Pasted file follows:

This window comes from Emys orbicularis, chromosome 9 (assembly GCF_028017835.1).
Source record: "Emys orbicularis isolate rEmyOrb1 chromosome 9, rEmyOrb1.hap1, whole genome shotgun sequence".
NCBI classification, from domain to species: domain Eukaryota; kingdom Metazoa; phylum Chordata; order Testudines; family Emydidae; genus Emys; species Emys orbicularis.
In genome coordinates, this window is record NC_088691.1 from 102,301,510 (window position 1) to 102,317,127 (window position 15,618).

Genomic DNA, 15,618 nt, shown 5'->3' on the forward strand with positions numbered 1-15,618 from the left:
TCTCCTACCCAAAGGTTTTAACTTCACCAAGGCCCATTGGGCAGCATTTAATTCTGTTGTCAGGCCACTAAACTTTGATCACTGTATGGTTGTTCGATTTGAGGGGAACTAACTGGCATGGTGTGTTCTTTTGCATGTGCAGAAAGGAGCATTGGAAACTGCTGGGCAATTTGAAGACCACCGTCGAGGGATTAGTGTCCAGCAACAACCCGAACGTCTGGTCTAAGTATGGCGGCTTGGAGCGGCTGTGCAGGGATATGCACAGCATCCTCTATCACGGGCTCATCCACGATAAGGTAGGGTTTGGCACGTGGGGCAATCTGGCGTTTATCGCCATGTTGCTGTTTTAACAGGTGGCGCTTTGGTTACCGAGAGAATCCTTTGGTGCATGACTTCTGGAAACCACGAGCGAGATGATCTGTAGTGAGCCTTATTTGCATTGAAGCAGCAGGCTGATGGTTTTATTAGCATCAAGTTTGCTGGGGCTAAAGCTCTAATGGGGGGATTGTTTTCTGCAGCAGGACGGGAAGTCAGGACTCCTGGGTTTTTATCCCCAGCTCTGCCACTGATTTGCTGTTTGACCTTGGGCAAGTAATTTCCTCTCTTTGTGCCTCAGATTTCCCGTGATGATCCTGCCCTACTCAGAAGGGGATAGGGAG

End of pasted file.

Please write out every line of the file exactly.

This window comes from Emys orbicularis, chromosome 9 (assembly GCF_028017835.1).
Source record: "Emys orbicularis isolate rEmyOrb1 chromosome 9, rEmyOrb1.hap1, whole genome shotgun sequence".
NCBI classification, from domain to species: domain Eukaryota; kingdom Metazoa; phylum Chordata; order Testudines; family Emydidae; genus Emys; species Emys orbicularis.
In genome coordinates, this window is record NC_088691.1 from 102,301,510 (window position 1) to 102,317,127 (window position 15,618).

Genomic DNA, 15,618 nt, shown 5'->3' on the forward strand with positions numbered 1-15,618 from the left:
TCTCCTACCCAAAGGTTTTAACTTCACCAAGGCCCATTGGGCAGCATTTAATTCTGTTGTCAGGCCACTAAACTTTGATCACTGTATGGTTGTTCGATTTGAGGGGAACTAACTGGCATGGTGTGTTCTTTTGCATGTGCAGAAAGGAGCATTGGAAACTGCTGGGCAATTTGAAGACCACCGTCGAGGGATTAGTGTCCAGCAACAACCCGAACGTCTGGTCTAAGTATGGCGGCTTGGAGCGGCTGTGCAGGGATATGCACAGCATCCTCTATCACGGGCTCATCCACGATAAGGTAGGGTTTGGCACGTGGGGCAATCTGGCGTTTATCGCCATGTTGCTGTTTTAACAGGTGGCGCTTTGGTTACCGAGAGAATCCTTTGGTGCATGACTTCTGGAAACCACGAGCGAGATGATCTGTAGTGAGCCTTATTTGCATTGAAGCAGCAGGCTGATGGTTTTATTAGCATCAAGTTTGCTGGGGCTAAAGCTCTAATGGGGGGATTGTTTTCTGCAGCAGGACGGGAAGTCAGGACTCCTGGGTTTTTATCCCCAGCTCTGCCACTGATTTGCTGTTTGACCTTGGGCAAGTAATTTCCTCTCTTTGTGCCTCAGATTTCCCGTGATGATCCTGCCCTACTCAGAAGGGGATAGGGAG